The work that goes on in IT offices, called "business process" or "information technology" and related services, is notoriously abstract. Theories of cognitive labor that developed in part through the example of software work tend to emphasize the abstract or "virtual" nature of this work. Cognitive work, as described by autonomist Marxists, emerges out of the replacement of work by machines, which had the effect of further pushing human labor toward abstract, cognitive tasks, including the manipulation of symbols and the evaluation and refinement of emotions and information. Yet, cognitive work is also concrete. In software work, the materialization of the digital is inaugurated by, for example, graphic interfaces that allow users to interact with the underlying structures of programming, the many artists and hackers who tweak existing software to reveal and take advantage of underlying quirks in the machine, or the many metaphors that software engineers use to describe what they do, such as architecture, triage, slave (to describe the process that receives commands from another), or virus.
This chapter looks at the corollary to such machinic materialization for labor. Outside (and sometimes inside) the world of software work, perhaps no other figure best embodies cognitive labor than the Indian IT worker. Software work is made tangible through imagining Indian IT workers as naturally and culturally endowed with particular characteristics that make them good — often machinelike — new economy workers. Racialized images of the Indian coder also incorporate and produce the contradictory possibilities opened up by a cognitive economy. The images that follow — a handful of the many that circulated in Berlin's newspapers, online, and in magazines — are arranged thematically to unpack how Indian IT workers were imagined, how those figurations helped sketch out the meaning of digital technologies for an uneasy German populace, and what a cognitive economy might mean for the future of work in Europe.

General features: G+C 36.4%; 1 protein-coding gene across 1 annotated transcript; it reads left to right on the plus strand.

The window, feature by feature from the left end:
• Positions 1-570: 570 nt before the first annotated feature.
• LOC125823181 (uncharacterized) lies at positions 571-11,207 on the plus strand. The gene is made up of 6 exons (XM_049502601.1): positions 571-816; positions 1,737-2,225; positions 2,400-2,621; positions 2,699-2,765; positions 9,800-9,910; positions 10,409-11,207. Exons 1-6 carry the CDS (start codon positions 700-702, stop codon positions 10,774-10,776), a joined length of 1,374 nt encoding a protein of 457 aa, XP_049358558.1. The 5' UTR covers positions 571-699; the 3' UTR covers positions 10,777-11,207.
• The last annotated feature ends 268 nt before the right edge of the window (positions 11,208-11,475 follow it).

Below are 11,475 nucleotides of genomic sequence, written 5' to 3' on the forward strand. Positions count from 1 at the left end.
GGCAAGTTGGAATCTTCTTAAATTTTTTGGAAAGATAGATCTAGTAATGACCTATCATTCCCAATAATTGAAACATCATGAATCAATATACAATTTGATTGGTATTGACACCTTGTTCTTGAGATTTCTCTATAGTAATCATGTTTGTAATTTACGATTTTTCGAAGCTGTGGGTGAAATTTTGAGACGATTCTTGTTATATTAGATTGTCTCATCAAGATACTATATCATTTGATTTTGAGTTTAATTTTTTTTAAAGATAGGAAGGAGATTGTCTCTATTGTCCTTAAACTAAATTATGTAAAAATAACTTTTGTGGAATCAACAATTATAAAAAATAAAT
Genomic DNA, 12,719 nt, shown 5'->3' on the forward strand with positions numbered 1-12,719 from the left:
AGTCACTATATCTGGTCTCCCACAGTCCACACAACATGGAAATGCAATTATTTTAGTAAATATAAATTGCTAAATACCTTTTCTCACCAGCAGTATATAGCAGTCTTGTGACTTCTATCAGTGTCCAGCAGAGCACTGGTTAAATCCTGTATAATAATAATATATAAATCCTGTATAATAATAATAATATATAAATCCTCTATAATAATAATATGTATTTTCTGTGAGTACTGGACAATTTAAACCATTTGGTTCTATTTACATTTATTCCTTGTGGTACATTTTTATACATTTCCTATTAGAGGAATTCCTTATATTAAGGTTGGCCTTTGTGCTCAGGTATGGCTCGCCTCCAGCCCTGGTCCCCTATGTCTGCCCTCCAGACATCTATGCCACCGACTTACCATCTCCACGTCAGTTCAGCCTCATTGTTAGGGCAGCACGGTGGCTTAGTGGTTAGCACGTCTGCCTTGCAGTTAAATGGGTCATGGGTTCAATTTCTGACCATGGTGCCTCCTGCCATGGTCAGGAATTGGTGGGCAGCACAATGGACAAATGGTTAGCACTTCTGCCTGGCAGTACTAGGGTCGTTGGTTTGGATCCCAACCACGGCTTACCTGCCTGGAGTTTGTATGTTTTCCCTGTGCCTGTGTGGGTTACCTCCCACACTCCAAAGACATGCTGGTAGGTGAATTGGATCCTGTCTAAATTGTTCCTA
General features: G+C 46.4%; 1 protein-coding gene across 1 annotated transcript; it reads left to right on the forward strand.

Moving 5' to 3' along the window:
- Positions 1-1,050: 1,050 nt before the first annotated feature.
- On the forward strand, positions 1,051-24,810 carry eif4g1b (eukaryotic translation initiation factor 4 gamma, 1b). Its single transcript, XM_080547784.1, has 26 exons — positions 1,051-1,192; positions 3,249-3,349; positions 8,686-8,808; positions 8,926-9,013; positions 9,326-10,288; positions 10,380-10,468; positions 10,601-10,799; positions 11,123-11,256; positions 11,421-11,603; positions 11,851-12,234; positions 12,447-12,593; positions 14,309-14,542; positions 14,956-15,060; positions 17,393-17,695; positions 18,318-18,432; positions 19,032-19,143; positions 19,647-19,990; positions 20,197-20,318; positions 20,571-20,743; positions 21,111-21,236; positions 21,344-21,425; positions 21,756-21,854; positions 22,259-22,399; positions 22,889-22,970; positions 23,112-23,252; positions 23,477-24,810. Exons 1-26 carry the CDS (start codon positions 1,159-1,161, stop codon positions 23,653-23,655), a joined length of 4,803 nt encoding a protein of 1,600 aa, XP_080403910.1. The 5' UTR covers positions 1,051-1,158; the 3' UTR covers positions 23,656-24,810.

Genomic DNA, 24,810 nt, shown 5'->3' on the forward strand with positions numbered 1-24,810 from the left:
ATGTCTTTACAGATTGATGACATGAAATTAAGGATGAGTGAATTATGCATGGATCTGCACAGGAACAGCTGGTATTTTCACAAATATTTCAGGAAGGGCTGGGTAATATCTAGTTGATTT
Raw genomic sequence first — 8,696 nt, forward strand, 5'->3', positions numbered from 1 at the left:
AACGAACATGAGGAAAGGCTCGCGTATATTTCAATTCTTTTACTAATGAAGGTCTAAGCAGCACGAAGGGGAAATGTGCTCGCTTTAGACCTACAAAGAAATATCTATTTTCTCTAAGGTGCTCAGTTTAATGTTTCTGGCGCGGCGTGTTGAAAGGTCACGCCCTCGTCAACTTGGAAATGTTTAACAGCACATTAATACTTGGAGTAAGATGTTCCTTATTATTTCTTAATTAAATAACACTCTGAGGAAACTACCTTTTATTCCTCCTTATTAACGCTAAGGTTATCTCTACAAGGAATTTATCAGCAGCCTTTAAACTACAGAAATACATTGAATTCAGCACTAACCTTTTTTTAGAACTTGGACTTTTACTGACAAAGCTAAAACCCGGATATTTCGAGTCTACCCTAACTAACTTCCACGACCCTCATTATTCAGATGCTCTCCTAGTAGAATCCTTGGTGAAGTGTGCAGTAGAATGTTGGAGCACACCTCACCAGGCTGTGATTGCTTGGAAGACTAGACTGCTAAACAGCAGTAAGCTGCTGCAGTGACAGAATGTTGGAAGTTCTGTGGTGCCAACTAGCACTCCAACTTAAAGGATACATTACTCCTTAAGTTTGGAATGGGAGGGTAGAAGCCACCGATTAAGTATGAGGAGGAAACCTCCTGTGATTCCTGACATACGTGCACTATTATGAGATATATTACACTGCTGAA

Berlin, Electronic Capital of the Twenty-First Century
In Kreuzberg, the halls of the newly constructed Jewish Museum by Daniel Libeskind stood empty for years — no one could decide what to put in them. The political function of the museum was being fought out behind its façade. The museum opened empty for visitors to see the dark spaces, themselves a monument to architectural greatness and historical tragedy. Elsewhere, communist infrastructures were subjected to a similar treatment. The old parliament building was opened as a party and tourist site in the months before it was torn down; there was too much asbestos, according to popular rumors, to keep it hanging around or preserve it. But that did not stop promoters from selling tickets to see its gutted insides one last time. The Reichstag (parliament) building received a new glass cupola, while across the field the Bundeskanzleramt (Chancellery) was erected. The reunited government inhabited these new and rebuilt state structures under the aegis — symbolized by the Reichstag cupola — of transparency. The city presented a layer of images past and future, images of possible utopias long gone and being torn down, images of a city with a new purpose and a new public image as a cosmopolitan European capital.
Berlin is a highly textual city, inhabited by a highly literate public and producing an informed urban citizen through the plaques, memorials, and informational kiosks that erupt from the topography of its streets. Yet, beyond these official markers of state discourse, Berlin's streets are also graffitied and dirty, murals are tucked into the vaulted archways of building entrances, and layers of posters for political parties and dance parties hang on open wall space. These unofficial visual signs are a complement to official, governmental Berlin. It is in these images, found in the margins of sanctioned discourse, that a volatile discussion of the race of the Indian tech workers could be found. If in the nineteenth and twentieth centuries race was a marker of a stable antecedent; now it was also an unstable sign of future possibilities.